Sunday, March 22, 2009

Flash Fiction by Luca Penne

Flash Fiction
by Luca Penne

Poe Old Poe

By strolling across the keyboard the cat composes another poetic funeral. This one, featuring a fiery red casket with gold lining, reveals the corpse of Edgar Allan Poe, sober at last. I’ve enjoyed living in this corpse, but agree it’s time to shed it in favor of a sea-green Brooks Brothers blazer with blue and red striped tie, blue button-down trousers supported by a belt of one-inch hemp roping, and khaki shirt zipped to my chin. The cat, meanwhile, is eager to get out and dig to his elbows in the garden, scouring moles from their lairs—moles in little weskits, moles smoking tiny corncob pipes.

Poe looks happy, as I remember being when he and I were one beneath the pie-faced moon of Providence where we shared that necrophiliac girlfriend with the greenish gaze and hair the color of the hemp around my waist. The cat wails in various fruity pastels. The casket groans and Poe sits up and affixes me with a wave. “Be seeing you,” he smirks as the casket drops into the spring mud. A cough of high explosives resounds from the trench. So he was a suicide bomber. That means we both were. The cat smiles that Marilyn Manson cat smile and the keyboard clabbers a funeral mass so high only the most pedophilic priest can perform it.


Emptying the Boxes

When I kiss a young woman, orgasm is just around the corner like a U.P.S. truck with a special delivery—she can count on that. Ask Jessie who cleans my ears with a straw and sometimes dabs the crust off my chin with a little Witch Hazel. Ask Brittany who cats around my ancestral home as though she’s looking for a mouse to kill and says I’m the greatest lover who ever blew wind in her ear. And ask Mandy who taught me how to avoid bruising and how to get out of the screaming lotus without injuring myself again.

After love I’m sleepy as smoke and the ghost of my wife hovers, warning me not to sign anything. Quarters clink in a cup. Something drips and drips. I hold my bowels and my pee, waiting for the fog to clear or a bell to ring or the voice of my mother, in corset and lipstick, smoking a cigarette, to snap me awake for my chores.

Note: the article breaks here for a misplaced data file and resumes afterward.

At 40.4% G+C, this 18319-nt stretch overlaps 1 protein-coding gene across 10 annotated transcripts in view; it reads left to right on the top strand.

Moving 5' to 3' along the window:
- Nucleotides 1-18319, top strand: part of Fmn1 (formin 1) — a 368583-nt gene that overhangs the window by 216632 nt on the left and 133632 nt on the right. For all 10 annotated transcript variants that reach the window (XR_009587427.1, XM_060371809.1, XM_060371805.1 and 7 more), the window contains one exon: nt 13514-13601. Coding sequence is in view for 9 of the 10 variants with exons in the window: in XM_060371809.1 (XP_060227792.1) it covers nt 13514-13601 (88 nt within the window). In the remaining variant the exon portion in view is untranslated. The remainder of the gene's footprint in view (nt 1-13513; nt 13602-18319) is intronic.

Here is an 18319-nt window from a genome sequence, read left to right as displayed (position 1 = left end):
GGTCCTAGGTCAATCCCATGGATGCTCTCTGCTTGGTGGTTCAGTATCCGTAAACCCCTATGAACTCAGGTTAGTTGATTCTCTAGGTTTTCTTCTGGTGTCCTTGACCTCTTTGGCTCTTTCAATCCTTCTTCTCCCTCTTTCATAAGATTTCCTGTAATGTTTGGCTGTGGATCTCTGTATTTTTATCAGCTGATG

Three times each week, Shelly, my massage therapist gives me deep tissue massage. “Relax,” she says, “You’re famous. Now let me get in there.” I’m not sure where in there is, but before too long I’m screaming in pain under her muscular shoulders and sharp fingers.

I sweat over pages, emptying boxes of memories, everything that anyone would want to know about how I became a legend.
Once Eliot advised me, “If you want the pleasure of female companionship, aim for the center of the pot and clean up the puddle. When I told Ez this, he remarked, “Eliot’s lucky he can even find the pot, let alone hit it dead center.”

What’s left of my hair sticks up funny and when I look in a mirror or window, something is missing, but no one notices so I must still be okay. My friends no longer even remember what it feels like to have a good hard on, and in truth, half of what I say about myself I read in someone else’s book, but I remember every last dime that’s owed to me, every last favor that needs to be repaid and I’m not letting anyone off the hook.

Author bio:

Luca Penne earned an MFA from Southwestern Missouir State U and runs a ski lift at Killington Peak in Vermont. In the off season he builds barns and stables. His work has appeared in several journals, including 2River, Forge, and Heroin Love Songs.

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